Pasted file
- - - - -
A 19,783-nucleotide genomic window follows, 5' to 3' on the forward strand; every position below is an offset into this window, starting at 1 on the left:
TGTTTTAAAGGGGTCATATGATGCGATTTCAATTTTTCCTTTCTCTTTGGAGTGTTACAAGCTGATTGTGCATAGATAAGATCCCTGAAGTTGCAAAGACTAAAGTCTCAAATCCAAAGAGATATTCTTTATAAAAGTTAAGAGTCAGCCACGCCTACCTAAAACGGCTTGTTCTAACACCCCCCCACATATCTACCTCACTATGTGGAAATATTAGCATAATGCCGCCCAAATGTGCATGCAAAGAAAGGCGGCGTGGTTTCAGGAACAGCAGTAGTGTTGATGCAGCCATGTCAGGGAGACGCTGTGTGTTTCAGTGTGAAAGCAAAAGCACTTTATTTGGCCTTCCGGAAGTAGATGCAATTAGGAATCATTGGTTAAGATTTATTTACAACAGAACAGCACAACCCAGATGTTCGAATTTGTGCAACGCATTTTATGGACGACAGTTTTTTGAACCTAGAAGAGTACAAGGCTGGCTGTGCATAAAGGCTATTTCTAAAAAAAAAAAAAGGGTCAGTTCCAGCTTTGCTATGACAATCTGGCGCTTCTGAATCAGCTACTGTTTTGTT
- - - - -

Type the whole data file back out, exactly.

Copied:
A 19,783-nucleotide genomic window follows, 5' to 3' on the forward strand; every position below is an offset into this window, starting at 1 on the left:
TGTTTTAAAGGGGTCATATGATGCGATTTCAATTTTTCCTTTCTCTTTGGAGTGTTACAAGCTGATTGTGCATAGATAAGATCCCTGAAGTTGCAAAGACTAAAGTCTCAAATCCAAAGAGATATTCTTTATAAAAGTTAAGAGTCAGCCACGCCTACCTAAAACGGCTTGTTCTAACACCCCCCCACATATCTACCTCACTATGTGGAAATATTAGCATAATGCCGCCCAAATGTGCATGCAAAGAAAGGCGGCGTGGTTTCAGGAACAGCAGTAGTGTTGATGCAGCCATGTCAGGGAGACGCTGTGTGTTTCAGTGTGAAAGCAAAAGCACTTTATTTGGCCTTCCGGAAGTAGATGCAATTAGGAATCATTGGTTAAGATTTATTTACAACAGAACAGCACAACCCAGATGTTCGAATTTGTGCAACGCATTTTATGGACGACAGTTTTTTGAACCTAGAAGAGTACAAGGCTGGCTGTGCATAAAGGCTATTTCTAAAAAAAAAAAAAGGGTCAGTTCCAGCTTTGCTATGACAATCTGGCGCTTCTGAATCAGCTACTGTTTTGTT